By Crescenzo Vellucci
Vanguard Sacramento Bureau
SACRAMENTO – There may, or may not be, a dirty cop behind a simple traffic stop of a Black driver and his family that turned into a police dragnet with a family claiming it was brutalized by Sacramento police.
And the Sacramento County Public Defender’s Office did its best recently to dig into complaints against the officer or officers involved. But, despite having strong suspicions of wrongdoing, the PD office was thwarted when a judge granted the so-called “Pitchess” motion to look into the files of the arresting officers – but then said, essentially, nothing was there.
However, just a few blocks down from Sacramento County Superior Court, Black Lives Matter Sacramento advocates related story after story about one of the officers named in the motion, and his “harassment” of people of color in South Sacramento. One mother said she filed a complaint a few months ago against him, and the insurance company representing the City of Sacramento already had called wanting to settle.
But, Caleb Macon, the Black driver arrested for “obstructing” a peace officer about a year ago, will have to settle for the sealed file when he goes to trial later this month – although his lawyers said they will be doing their own investigations.
The Peace Officers’ Bill of Rights protects the personnel files of officers like Sacramento Police Officer Mustafa Mohammad – a subject of the Pitchess motion – even though complaints may have been filed against him, and may affect his credibility in court.
Some critics say that POBR may go too far because judges don’t want to open officers’ files to expose them and their credibility, or lack thereof.
Many defense lawyers believe a Pitchess motion is a valuable tool, and should be filed whenever a resisting arrest charge is leveled – as it has been against defendant Macon – because often those charges are filed largely to ensure the defendant will be precluded from bringing a civil rights action against the officer for violation of the defendant’s rights.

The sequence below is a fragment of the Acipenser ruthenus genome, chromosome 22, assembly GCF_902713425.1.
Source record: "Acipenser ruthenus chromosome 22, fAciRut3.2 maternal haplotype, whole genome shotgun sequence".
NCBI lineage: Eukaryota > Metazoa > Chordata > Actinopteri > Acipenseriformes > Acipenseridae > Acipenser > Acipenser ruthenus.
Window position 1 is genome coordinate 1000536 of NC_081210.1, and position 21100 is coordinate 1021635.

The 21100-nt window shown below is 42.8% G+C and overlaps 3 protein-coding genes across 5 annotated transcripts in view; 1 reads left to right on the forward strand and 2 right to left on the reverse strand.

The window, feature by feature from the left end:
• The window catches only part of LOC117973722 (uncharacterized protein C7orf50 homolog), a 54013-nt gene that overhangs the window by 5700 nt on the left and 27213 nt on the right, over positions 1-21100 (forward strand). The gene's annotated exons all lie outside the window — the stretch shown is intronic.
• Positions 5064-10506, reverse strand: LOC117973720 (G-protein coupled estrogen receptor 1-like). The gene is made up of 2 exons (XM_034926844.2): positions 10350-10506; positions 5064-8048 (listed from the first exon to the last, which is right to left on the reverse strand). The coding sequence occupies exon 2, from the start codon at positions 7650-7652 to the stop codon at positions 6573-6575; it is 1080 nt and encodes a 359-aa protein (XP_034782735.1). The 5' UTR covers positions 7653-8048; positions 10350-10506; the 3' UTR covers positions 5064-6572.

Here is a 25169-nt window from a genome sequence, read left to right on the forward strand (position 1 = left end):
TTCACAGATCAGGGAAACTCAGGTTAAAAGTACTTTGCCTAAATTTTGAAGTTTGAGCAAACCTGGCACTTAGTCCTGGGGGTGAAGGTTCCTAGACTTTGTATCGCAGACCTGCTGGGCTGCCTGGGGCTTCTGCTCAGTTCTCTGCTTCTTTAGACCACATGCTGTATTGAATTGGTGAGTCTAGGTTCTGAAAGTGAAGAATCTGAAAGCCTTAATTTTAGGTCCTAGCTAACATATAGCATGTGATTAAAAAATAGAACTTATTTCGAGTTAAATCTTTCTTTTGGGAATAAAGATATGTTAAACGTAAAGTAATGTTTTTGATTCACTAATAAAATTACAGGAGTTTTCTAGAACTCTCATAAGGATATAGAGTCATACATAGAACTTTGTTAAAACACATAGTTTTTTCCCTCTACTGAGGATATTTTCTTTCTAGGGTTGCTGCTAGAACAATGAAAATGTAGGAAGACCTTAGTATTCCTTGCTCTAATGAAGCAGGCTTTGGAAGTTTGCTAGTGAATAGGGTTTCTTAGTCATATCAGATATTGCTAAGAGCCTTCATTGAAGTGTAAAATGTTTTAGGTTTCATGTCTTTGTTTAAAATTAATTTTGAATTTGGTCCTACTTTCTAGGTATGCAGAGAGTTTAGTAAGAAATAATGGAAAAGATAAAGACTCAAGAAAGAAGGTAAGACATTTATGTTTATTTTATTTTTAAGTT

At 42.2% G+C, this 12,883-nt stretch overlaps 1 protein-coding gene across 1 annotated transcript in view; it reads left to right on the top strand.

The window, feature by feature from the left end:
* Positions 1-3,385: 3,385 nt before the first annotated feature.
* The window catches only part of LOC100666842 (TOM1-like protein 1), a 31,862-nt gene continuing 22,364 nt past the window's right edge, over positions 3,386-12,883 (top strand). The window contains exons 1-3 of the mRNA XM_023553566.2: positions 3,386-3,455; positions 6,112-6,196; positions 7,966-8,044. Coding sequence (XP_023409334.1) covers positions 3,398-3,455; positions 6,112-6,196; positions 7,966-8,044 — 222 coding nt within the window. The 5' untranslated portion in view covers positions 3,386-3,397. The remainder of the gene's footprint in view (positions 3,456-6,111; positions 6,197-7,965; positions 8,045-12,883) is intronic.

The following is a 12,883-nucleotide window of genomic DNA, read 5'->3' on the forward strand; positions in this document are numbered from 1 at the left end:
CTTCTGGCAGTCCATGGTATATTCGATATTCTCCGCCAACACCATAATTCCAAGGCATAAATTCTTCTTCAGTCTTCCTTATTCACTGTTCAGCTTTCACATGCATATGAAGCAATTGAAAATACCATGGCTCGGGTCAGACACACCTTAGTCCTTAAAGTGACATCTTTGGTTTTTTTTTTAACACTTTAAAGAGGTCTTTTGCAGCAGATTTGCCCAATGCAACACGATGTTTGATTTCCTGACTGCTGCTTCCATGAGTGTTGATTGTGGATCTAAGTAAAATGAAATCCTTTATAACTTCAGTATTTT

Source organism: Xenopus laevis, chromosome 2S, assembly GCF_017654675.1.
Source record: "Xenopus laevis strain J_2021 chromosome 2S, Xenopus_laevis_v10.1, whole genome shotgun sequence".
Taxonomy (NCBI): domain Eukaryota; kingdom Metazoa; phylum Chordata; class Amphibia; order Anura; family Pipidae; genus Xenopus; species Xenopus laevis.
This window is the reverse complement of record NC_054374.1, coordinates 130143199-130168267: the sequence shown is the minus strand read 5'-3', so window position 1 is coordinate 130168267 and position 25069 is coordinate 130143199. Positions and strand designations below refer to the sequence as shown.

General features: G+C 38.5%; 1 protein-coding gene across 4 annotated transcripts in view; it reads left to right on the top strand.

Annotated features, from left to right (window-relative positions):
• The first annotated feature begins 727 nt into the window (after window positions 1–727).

It’s a low threshold to achieve for defense lawyers normally, and while judges generally find good cause to peer into the officer’s files, defense lawyers said it’s exceedingly rare that those same judges rule the evidence of complaints and other wrongdoing in the officer files, such as fabricating evidence, in the officer’s file can be used in court.
Macon’s case is a good example – he faces years in jail after a simple traffic stop morphed into something much bigger. Rather than just being cited, Macon was handcuffed and arrested, along with his wife and brother. Now Macon, who is Black, is charged with two counts of resisting arrest for delaying, resisting or obstructing a peace officer. Each count carries with it as much as one year in jail.
How did a simple traffic ticket escalate to multiple arrests, traumatized children and a jury trial?
Black Lives Matter Sacramento maintains Macon and his family, including his daughter, were “brutalized” by the Sacramento Police Dept. in yet another example of the SPD’s targeting of Blacks in the community, noting the high number of Black men – including Stephon Clark, who was unarmed – killed by Sacramento city police or county sheriff’s deputies.
A dramatic video of the incident provided by “Cop Watch” – and obtained by the Vanguard – appears to show SPD officers making the arrest of Caleb Macon, and then turning to arrest his wife and brother, all while a child cries in the background.